Meanwhile, there is little indication that foreign investors have grown wary of the U.S. dollar: The trade–weighted index has increased by about 8% since the beginning of this year. The main reason is other advanced economies are in similar straits as the U.S.  According to the IMF, gross government debt worldwide will rise by more than 13 percentage points this year to more than 96 percent of GDP.2  Moreover, bond yields in Japan and many European countries are negative; hence there is little incentive for investors to shift out of dollars.

Another ameliorating factor is that stepped-up government spending is not “crowding out” private spending. Business investment was soft before the outbreak of the pandemic, and it declined at an 8.6% annual rate in the first quarter. Also, a much larger decline is anticipated in the current quarter and the outlook in the next year or two is highly uncertain.

How Sustainable Is the Debt Build-Up?

Still, there are legitimate reasons to question the sustainability of the recent surge in federal government debt. According to The Committee for a Responsible Federal Budget (CRFB), a nonpartisan think tank, the ratio of publicly held debt to GDP will exceed 100 percent of GDP in the next fiscal year. Moreover, it is on a trajectory to surpass the 107% threshold during World War II in ensuing years.3 

Views are divided about whether this poses a problem in the long term. So-called “deficit hawks” worry it could lead to debt problems or inflation down the road. However, others cite the experience of Japan, where debt/GDP has doubled since the 1990s to more than 200 percent without any problems. The principal reasons are the Japanese government issues debt in its own currency, maintains a flexible exchange rate, and inflation has been negligible. The same is true of the United States, although it is more heavily dependent on foreign financing.

Ironically, President Trump and Paul Krugman agree on one thing: Today is a good time for the federal government to borrow because interest rates are at record lows. Provided government spending boosts economic growth above the cost of borrowing, the spike in debt to GDP will be temporary.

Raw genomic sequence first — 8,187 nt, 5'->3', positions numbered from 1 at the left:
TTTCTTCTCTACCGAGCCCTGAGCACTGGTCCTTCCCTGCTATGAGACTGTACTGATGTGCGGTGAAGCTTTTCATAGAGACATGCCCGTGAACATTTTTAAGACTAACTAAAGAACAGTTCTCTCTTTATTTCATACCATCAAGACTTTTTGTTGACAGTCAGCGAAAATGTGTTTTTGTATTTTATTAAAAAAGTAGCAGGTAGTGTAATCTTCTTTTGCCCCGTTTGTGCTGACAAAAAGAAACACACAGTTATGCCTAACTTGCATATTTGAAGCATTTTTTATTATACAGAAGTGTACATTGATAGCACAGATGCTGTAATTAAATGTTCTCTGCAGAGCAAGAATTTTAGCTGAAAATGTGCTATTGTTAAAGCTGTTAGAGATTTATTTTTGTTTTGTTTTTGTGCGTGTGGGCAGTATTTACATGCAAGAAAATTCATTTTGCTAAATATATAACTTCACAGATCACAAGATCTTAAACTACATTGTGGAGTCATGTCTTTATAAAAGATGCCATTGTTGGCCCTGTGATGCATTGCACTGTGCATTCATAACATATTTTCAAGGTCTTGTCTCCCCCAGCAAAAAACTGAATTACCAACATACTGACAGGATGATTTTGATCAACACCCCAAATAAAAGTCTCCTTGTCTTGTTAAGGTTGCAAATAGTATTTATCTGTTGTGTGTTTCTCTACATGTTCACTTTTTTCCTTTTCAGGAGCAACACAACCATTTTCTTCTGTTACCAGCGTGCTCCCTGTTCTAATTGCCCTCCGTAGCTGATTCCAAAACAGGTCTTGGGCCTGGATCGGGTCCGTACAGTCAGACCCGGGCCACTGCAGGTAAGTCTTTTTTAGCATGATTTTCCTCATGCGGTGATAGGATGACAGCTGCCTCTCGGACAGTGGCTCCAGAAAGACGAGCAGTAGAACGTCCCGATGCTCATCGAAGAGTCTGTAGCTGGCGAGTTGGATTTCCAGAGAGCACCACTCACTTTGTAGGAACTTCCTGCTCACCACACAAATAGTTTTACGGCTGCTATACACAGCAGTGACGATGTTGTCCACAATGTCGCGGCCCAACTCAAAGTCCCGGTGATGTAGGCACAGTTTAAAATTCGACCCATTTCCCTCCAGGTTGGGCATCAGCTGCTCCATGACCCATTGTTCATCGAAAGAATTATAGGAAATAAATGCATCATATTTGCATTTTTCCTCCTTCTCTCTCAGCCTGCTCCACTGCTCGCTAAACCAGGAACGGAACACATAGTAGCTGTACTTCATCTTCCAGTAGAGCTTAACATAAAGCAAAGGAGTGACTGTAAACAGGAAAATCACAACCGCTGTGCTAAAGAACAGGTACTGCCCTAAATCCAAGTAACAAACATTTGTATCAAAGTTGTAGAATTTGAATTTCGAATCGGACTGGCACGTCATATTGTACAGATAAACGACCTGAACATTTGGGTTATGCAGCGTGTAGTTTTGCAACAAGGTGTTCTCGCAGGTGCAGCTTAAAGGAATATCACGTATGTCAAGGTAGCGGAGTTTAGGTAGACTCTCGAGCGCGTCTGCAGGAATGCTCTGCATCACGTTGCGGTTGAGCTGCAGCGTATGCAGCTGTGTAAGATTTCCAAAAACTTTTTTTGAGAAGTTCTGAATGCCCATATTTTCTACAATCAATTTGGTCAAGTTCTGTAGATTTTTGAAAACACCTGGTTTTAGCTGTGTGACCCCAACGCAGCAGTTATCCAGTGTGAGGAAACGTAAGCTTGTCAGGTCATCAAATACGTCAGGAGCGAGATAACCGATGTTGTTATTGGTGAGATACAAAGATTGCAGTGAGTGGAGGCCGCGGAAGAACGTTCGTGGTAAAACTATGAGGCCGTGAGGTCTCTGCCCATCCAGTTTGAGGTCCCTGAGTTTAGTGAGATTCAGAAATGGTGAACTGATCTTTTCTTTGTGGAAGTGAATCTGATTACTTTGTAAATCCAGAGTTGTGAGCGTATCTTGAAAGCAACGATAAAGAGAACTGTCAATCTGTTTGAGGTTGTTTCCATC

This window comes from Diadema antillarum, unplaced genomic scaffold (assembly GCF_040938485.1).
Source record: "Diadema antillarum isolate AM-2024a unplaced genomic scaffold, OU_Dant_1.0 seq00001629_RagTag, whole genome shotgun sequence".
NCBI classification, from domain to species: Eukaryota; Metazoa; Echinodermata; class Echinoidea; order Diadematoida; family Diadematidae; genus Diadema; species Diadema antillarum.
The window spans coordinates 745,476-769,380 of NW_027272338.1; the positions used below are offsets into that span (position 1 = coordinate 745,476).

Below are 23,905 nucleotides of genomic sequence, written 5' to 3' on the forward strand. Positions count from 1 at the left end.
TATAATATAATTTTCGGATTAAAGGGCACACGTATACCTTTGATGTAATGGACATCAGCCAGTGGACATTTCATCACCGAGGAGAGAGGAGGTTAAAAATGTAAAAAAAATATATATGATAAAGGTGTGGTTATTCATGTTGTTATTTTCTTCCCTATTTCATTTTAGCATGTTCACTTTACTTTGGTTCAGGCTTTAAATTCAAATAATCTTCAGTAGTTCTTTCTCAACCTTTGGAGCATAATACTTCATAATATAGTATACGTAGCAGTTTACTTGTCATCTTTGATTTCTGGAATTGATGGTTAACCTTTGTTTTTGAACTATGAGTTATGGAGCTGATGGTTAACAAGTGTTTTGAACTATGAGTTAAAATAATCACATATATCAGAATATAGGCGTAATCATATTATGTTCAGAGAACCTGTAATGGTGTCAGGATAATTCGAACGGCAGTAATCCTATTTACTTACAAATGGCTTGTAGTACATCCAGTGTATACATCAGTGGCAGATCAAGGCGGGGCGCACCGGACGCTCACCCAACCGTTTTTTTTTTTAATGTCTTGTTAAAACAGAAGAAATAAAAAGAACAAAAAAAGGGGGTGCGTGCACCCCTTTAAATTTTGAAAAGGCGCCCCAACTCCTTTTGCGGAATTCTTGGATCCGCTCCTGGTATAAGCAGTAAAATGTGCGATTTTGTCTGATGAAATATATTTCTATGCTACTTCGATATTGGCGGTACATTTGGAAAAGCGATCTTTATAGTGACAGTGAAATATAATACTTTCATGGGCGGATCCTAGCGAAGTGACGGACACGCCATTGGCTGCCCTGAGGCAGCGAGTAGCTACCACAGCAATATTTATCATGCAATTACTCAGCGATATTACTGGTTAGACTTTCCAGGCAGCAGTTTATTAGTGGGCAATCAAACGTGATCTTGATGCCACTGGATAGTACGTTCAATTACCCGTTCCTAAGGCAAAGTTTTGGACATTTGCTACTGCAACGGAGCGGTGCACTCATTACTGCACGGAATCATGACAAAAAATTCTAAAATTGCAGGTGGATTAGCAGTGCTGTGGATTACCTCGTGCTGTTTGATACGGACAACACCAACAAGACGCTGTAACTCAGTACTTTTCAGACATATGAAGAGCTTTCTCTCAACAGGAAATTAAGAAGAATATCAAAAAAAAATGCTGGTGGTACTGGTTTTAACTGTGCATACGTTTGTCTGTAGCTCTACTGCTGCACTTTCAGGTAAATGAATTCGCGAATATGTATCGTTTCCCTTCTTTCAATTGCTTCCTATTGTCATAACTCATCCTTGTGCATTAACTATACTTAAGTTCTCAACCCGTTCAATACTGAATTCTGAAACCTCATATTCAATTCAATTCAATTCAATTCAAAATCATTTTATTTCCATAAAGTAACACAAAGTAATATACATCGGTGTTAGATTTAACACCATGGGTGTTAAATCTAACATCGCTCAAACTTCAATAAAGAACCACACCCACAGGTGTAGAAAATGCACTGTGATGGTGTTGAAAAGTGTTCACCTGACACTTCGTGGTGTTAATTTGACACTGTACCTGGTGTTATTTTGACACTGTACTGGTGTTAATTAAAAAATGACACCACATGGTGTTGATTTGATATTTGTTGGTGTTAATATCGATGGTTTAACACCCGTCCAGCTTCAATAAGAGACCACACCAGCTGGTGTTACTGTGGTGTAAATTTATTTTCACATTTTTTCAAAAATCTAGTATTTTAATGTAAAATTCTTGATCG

But this does not mean the U.S. can count on growth alone to ensure debt sustainability.  Prior to the coronavirus pandemic, the federal government’s finances were set to deteriorate steadily throughout this decade, mainly due to rising medical costs associated with an aging population. For example, CBO’s forecasts at the beginning of this year called for deficits to average $1.3 trillion per year and to rise from 4.6% of GDP in 2020 to 5.4% in 2030.

Now, in the wake of the pandemic, holes in the social safety net have become evident that will entail added government spending in the future. In these circumstances, it is difficult to fathom how this spending can be sustained without taxpayers footing the bill at some point.

Investment Implications: When Will the Treasury Market Turn? 

The big unknown is when bond investors will become concerned about the steady expansion in federal government spending.

During 2019, Treasury bond yields declined by more than a full percentage point, even though the budget deficit rose to $1 trillion and the economy stabilized. So far this year, they have fallen further to record lows despite unprecedented government spending, because investors believe global economic weakness will result in sustained low inflation. We concur with this assessment and have positioned portfolios for bond yields to stay low throughout this year.

As the global economy recovers from the coronavirus pandemic in the next year or two, we would expect Treasury yields to rise. However, a spike is unlikely as long as inflation stays low. Over time, the risks of higher interest rates increase if, as we expect, the budget deficit remains elevated even as the economy recovers. If so, investors should be prepared for higher taxes in the out years.

1 CBO, April 24, 2020.
2 IMF Fiscal Monitor Press Briefing, April 15, 2020.
3  Chuck Jones, “Coronavirus, CARES and PPP Will Explode The Federal Deficit and Debt,” Forbes, April 25, 2020.

nick sargen

Nick Sargen

Senior Economic Advisor
Nick is an international economist, global money manager, author, and contributor on television business news programs. He earned a PhD and MA from Stanford University and BA from UC, Berkeley.